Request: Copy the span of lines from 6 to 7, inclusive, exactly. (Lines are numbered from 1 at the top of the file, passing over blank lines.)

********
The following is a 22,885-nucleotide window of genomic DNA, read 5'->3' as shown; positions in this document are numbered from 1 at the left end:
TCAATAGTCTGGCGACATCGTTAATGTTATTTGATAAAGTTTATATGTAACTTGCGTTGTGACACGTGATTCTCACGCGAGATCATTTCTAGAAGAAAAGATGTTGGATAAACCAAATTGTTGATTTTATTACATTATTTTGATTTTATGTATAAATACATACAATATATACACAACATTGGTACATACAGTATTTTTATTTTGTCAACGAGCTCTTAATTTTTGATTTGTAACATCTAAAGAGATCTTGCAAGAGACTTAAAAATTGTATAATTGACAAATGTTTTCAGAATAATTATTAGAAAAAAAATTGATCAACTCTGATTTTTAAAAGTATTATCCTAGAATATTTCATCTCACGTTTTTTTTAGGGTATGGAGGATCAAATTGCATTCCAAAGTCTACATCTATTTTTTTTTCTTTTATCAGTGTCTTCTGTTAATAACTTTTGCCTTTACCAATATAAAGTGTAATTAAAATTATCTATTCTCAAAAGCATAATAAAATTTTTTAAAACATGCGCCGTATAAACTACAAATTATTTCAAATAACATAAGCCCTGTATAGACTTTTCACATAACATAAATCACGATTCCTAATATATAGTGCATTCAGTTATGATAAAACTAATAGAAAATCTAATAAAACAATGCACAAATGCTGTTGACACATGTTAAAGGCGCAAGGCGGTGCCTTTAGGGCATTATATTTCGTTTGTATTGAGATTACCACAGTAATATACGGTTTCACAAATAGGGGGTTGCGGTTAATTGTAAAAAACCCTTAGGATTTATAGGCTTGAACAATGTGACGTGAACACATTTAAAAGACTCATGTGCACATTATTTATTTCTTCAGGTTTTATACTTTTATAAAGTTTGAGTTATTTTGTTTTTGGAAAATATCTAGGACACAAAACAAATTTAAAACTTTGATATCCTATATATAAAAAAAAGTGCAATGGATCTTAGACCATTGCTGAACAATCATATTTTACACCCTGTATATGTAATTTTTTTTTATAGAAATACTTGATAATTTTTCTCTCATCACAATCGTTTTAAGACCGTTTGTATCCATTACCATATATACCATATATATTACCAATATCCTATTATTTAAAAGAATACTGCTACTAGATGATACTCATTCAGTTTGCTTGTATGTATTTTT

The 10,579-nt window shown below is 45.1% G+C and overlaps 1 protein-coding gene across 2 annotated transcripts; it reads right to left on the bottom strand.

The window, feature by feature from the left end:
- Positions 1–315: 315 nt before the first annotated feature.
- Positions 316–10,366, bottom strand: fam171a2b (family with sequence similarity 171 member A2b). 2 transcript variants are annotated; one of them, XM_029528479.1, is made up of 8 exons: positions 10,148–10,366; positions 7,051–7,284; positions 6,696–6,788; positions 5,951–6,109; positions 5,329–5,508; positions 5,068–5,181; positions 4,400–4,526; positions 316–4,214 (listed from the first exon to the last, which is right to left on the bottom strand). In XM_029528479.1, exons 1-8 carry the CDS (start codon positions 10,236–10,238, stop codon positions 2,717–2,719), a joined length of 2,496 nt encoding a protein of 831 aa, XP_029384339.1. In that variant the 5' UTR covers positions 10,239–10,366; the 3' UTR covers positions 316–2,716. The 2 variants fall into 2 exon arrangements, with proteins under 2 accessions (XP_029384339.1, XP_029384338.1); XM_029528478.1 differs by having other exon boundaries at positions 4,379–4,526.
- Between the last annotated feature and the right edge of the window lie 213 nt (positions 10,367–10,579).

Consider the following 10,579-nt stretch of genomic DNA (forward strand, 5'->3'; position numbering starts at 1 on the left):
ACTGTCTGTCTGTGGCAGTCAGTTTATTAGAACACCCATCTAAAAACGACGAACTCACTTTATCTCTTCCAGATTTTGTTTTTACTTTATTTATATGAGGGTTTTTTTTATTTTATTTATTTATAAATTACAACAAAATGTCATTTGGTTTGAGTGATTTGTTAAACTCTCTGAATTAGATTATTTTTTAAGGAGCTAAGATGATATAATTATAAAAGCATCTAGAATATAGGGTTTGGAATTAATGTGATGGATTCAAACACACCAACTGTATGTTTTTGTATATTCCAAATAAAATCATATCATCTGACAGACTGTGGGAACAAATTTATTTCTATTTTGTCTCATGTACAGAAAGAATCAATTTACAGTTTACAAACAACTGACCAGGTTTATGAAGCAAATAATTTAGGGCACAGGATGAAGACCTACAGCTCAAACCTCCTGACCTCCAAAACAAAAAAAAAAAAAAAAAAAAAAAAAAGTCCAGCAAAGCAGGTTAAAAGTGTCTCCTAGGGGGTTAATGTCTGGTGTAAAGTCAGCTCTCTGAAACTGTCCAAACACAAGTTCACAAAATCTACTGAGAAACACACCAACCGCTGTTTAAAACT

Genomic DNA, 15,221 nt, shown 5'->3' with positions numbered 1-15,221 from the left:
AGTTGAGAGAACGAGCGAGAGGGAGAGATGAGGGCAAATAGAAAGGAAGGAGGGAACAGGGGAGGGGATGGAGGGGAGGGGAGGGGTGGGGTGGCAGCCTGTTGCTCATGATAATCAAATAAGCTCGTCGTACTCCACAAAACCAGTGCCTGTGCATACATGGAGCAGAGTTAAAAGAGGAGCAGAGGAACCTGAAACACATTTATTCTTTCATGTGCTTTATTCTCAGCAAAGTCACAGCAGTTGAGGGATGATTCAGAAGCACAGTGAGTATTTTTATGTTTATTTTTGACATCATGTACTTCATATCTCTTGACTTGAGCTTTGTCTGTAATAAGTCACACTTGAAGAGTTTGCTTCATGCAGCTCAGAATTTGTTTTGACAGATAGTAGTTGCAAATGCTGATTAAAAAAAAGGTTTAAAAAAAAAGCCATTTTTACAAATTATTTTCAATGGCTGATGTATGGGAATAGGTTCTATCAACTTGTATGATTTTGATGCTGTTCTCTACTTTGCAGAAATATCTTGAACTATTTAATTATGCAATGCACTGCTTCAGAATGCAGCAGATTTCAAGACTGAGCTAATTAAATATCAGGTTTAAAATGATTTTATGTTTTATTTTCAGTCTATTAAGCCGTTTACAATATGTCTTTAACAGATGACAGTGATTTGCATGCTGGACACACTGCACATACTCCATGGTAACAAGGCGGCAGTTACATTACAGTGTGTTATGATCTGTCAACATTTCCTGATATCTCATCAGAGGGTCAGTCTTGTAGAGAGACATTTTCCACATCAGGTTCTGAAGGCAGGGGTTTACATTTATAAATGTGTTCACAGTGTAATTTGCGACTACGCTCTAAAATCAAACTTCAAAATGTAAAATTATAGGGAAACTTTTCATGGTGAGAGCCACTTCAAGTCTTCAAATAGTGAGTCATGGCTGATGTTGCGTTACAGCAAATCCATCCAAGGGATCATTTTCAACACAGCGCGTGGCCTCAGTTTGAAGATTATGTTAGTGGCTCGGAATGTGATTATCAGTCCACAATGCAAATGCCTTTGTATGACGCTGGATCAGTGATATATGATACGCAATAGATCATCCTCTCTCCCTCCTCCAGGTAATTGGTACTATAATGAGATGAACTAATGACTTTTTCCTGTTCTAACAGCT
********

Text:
- Positions 316–10,366, bottom strand: fam171a2b (family with sequence similarity 171 member A2b). 2 transcript variants are annotated; one of them, XM_029528479.1, is made up of 8 exons: positions 10,148–10,366; positions 7,051–7,284; positions 6,696–6,788; positions 5,951–6,109; positions 5,329–5,508; positions 5,068–5,181; positions 4,400–4,526; positions 316–4,214 (listed from the first exon to the last, which is right to left on the bottom strand). In XM_029528479.1, exons 1-8 carry the CDS (start codon positions 10,236–10,238, stop codon positions 2,717–2,719), a joined length of 2,496 nt encoding a protein of 831 aa, XP_029384339.1. In that variant the 5' UTR covers positions 10,239–10,366; the 3' UTR covers positions 316–2,716. The 2 variants fall into 2 exon arrangements, with proteins under 2 accessions (XP_029384339.1, XP_029384338.1); XM_029528478.1 differs by having other exon boundaries at positions 4,379–4,526.
- Between the last annotated feature and the right edge of the window lie 213 nt (positions 10,367–10,579).